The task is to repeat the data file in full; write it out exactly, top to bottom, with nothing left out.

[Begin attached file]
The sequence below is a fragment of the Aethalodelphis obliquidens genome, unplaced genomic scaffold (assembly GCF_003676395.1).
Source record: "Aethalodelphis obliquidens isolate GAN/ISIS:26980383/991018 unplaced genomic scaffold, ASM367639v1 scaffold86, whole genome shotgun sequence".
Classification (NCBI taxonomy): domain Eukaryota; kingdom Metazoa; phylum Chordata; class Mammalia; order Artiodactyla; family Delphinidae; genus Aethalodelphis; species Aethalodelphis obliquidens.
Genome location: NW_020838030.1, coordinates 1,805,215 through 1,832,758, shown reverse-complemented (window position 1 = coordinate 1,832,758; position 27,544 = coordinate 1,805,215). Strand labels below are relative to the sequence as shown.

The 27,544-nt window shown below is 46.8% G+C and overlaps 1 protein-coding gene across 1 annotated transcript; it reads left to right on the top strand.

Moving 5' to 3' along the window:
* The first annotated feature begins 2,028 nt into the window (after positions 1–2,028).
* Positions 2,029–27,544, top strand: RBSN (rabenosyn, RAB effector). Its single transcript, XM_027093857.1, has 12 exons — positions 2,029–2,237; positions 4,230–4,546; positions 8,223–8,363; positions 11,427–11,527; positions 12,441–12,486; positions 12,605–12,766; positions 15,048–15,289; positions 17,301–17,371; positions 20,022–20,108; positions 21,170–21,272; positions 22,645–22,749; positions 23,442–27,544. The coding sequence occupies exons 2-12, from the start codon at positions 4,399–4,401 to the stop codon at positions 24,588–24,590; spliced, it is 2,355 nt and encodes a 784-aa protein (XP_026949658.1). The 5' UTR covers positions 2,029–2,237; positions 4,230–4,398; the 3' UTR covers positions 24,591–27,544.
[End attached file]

The sequence below is a fragment of the Aethalodelphis obliquidens genome, unplaced genomic scaffold (assembly GCF_003676395.1).
Source record: "Aethalodelphis obliquidens isolate GAN/ISIS:26980383/991018 unplaced genomic scaffold, ASM367639v1 scaffold86, whole genome shotgun sequence".
Classification (NCBI taxonomy): domain Eukaryota; kingdom Metazoa; phylum Chordata; class Mammalia; order Artiodactyla; family Delphinidae; genus Aethalodelphis; species Aethalodelphis obliquidens.
Genome location: NW_020838030.1, coordinates 1,805,215 through 1,832,758, shown reverse-complemented (window position 1 = coordinate 1,832,758; position 27,544 = coordinate 1,805,215). Strand labels below are relative to the sequence as shown.

The 27,544-nt window shown below is 46.8% G+C and overlaps 1 protein-coding gene across 1 annotated transcript; it reads left to right on the top strand.

Moving 5' to 3' along the window:
* The first annotated feature begins 2,028 nt into the window (after positions 1–2,028).
* Positions 2,029–27,544, top strand: RBSN (rabenosyn, RAB effector). Its single transcript, XM_027093857.1, has 12 exons — positions 2,029–2,237; positions 4,230–4,546; positions 8,223–8,363; positions 11,427–11,527; positions 12,441–12,486; positions 12,605–12,766; positions 15,048–15,289; positions 17,301–17,371; positions 20,022–20,108; positions 21,170–21,272; positions 22,645–22,749; positions 23,442–27,544. The coding sequence occupies exons 2-12, from the start codon at positions 4,399–4,401 to the stop codon at positions 24,588–24,590; spliced, it is 2,355 nt and encodes a 784-aa protein (XP_026949658.1). The 5' UTR covers positions 2,029–2,237; positions 4,230–4,398; the 3' UTR covers positions 24,591–27,544.